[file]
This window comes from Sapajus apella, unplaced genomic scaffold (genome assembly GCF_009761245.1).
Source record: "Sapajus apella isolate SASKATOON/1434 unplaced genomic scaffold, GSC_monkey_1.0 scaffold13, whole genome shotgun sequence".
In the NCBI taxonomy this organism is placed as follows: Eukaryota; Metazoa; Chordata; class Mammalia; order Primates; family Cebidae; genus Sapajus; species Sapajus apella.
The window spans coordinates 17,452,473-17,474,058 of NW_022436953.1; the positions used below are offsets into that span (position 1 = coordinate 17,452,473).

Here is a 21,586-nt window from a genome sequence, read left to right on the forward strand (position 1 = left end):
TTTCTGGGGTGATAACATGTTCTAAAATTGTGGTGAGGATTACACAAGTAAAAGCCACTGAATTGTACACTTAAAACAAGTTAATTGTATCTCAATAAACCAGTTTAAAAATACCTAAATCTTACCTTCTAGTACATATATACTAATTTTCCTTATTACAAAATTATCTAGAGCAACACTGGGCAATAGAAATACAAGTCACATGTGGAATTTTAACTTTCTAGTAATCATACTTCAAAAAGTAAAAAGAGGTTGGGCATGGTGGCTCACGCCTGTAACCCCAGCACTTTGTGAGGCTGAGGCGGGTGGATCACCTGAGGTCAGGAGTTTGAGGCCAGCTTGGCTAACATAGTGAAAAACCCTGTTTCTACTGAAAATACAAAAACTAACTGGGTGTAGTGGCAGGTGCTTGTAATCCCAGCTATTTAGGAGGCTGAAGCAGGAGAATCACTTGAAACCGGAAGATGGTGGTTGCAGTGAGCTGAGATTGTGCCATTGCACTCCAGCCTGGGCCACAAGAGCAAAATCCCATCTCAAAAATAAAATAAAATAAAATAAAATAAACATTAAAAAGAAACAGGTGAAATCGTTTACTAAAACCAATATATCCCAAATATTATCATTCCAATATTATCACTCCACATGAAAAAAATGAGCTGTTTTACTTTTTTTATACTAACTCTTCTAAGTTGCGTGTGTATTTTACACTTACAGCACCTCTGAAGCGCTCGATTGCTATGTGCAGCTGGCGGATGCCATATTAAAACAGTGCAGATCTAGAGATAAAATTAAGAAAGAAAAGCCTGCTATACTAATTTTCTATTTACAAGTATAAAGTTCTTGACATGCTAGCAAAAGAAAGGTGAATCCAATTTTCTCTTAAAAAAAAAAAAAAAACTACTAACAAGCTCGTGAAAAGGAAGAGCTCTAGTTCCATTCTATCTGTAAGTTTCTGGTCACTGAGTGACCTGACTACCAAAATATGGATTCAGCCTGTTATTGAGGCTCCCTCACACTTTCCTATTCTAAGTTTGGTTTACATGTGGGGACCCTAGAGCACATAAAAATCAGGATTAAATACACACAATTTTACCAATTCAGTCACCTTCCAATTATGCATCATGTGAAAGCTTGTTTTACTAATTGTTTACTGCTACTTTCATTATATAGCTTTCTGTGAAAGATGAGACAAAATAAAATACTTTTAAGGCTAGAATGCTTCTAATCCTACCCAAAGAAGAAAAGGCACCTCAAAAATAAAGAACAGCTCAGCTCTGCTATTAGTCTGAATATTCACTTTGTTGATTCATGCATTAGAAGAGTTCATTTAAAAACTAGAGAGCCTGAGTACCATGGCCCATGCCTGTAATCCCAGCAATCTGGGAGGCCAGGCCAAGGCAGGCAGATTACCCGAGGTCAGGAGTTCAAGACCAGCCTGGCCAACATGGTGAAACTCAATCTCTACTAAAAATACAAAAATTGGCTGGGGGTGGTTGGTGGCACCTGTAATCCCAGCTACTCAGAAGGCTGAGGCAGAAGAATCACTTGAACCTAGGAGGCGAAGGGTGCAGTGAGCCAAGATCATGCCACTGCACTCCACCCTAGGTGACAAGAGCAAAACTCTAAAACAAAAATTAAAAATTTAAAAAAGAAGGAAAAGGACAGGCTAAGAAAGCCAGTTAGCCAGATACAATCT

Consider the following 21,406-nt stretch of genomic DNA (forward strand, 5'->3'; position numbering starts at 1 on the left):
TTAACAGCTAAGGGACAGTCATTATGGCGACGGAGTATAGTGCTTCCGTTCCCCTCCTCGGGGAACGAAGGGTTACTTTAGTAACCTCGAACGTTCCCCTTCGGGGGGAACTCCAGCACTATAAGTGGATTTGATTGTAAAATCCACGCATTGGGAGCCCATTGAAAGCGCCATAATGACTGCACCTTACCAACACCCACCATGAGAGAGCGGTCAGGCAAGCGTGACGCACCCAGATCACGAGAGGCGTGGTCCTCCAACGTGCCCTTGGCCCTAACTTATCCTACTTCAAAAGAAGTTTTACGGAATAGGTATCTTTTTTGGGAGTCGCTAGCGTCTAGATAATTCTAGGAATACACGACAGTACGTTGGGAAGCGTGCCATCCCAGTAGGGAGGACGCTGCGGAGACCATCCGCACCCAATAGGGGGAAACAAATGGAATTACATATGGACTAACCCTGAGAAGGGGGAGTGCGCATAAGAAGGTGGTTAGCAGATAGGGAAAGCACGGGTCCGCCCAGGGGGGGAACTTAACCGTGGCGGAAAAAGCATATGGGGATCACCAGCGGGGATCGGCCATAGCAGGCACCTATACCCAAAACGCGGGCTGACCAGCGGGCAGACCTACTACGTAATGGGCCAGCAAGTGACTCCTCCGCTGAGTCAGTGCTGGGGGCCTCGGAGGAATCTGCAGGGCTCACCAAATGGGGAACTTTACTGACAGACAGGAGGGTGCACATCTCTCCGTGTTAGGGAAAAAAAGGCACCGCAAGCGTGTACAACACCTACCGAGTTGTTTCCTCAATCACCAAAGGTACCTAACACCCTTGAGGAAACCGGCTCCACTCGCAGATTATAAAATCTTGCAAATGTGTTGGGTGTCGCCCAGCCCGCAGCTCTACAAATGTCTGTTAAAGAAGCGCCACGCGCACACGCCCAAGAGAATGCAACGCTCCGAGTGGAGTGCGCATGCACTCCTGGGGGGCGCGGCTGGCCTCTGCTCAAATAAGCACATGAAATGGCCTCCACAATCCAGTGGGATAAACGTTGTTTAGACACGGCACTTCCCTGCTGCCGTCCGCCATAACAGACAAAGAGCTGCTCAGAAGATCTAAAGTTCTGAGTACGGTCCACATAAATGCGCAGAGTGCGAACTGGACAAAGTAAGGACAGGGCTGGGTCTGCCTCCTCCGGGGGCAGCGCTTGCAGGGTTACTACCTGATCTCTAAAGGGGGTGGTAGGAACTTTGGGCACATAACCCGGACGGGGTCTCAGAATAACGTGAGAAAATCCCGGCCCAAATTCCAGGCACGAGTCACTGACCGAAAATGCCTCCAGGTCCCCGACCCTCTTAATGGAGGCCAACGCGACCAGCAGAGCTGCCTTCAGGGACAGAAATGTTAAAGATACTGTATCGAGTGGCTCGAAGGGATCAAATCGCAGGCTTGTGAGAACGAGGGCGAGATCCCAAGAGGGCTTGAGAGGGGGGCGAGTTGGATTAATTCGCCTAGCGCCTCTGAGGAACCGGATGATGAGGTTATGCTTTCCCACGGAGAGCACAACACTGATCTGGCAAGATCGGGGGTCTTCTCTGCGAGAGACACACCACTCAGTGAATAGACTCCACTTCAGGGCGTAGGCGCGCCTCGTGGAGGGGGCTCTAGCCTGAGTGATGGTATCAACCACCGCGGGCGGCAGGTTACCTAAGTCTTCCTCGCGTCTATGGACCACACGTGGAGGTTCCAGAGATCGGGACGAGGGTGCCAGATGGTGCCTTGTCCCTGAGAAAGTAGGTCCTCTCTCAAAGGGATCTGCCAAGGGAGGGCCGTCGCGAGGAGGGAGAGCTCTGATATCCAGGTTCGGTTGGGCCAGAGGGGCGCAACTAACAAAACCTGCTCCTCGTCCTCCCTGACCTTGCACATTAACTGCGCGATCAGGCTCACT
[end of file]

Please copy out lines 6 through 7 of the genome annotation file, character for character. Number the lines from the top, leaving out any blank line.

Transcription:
TTTCTGGGGTGATAACATGTTCTAAAATTGTGGTGAGGATTACACAAGTAAAAGCCACTGAATTGTACACTTAAAACAAGTTAATTGTATCTCAATAAACCAGTTTAAAAATACCTAAATCTTACCTTCTAGTACATATATACTAATTTTCCTTATTACAAAATTATCTAGAGCAACACTGGGCAATAGAAATACAAGTCACATGTGGAATTTTAACTTTCTAGTAATCATACTTCAAAAAGTAAAAAGAGGTTGGGCATGGTGGCTCACGCCTGTAACCCCAGCACTTTGTGAGGCTGAGGCGGGTGGATCACCTGAGGTCAGGAGTTTGAGGCCAGCTTGGCTAACATAGTGAAAAACCCTGTTTCTACTGAAAATACAAAAACTAACTGGGTGTAGTGGCAGGTGCTTGTAATCCCAGCTATTTAGGAGGCTGAAGCAGGAGAATCACTTGAAACCGGAAGATGGTGGTTGCAGTGAGCTGAGATTGTGCCATTGCACTCCAGCCTGGGCCACAAGAGCAAAATCCCATCTCAAAAATAAAATAAAATAAAATAAAATAAACATTAAAAAGAAACAGGTGAAATCGTTTACTAAAACCAATATATCCCAAATATTATCATTCCAATATTATCACTCCACATGAAAAAAATGAGCTGTTTTACTTTTTTTATACTAACTCTTCTAAGTTGCGTGTGTATTTTACACTTACAGCACCTCTGAAGCGCTCGATTGCTATGTGCAGCTGGCGGATGCCATATTAAAACAGTGCAGATCTAGAGATAAAATTAAGAAAGAAAAGCCTGCTATACTAATTTTCTATTTACAAGTATAAAGTTCTTGACATGCTAGCAAAAGAAAGGTGAATCCAATTTTCTCTTAAAAAAAAAAAAAAAACTACTAACAAGCTCGTGAAAAGGAAGAGCTCTAGTTCCATTCTATCTGTAAGTTTCTGGTCACTGAGTGACCTGACTACCAAAATATGGATTCAGCCTGTTATTGAGGCTCCCTCACACTTTCCTATTCTAAGTTTGGTTTACATGTGGGGACCCTAGAGCACATAAAAATCAGGATTAAATACACACAATTTTACCAATTCAGTCACCTTCCAATTATGCATCATGTGAAAGCTTGTTTTACTAATTGTTTACTGCTACTTTCATTATATAGCTTTCTGTGAAAGATGAGACAAAATAAAATACTTTTAAGGCTAGAATGCTTCTAATCCTACCCAAAGAAGAAAAGGCACCTCAAAAATAAAGAACAGCTCAGCTCTGCTATTAGTCTGAATATTCACTTTGTTGATTCATGCATTAGAAGAGTTCATTTAAAAACTAGAGAGCCTGAGTACCATGGCCCATGCCTGTAATCCCAGCAATCTGGGAGGCCAGGCCAAGGCAGGCAGATTACCCGAGGTCAGGAGTTCAAGACCAGCCTGGCCAACATGGTGAAACTCAATCTCTACTAAAAATACAAAAATTGGCTGGGGGTGGTTGGTGGCACCTGTAATCCCAGCTACTCAGAAGGCTGAGGCAGAAGAATCACTTGAACCTAGGAGGCGAAGGGTGCAGTGAGCCAAGATCATGCCACTGCACTCCACCCTAGGTGACAAGAGCAAAACTCTAAAACAAAAATTAAAAATTTAAAAAAGAAGGAAAAGGACAGGCTAAGAAAGCCAGTTAGCCAGATACAATCT

Consider the following 21,406-nt stretch of genomic DNA (forward strand, 5'->3'; position numbering starts at 1 on the left):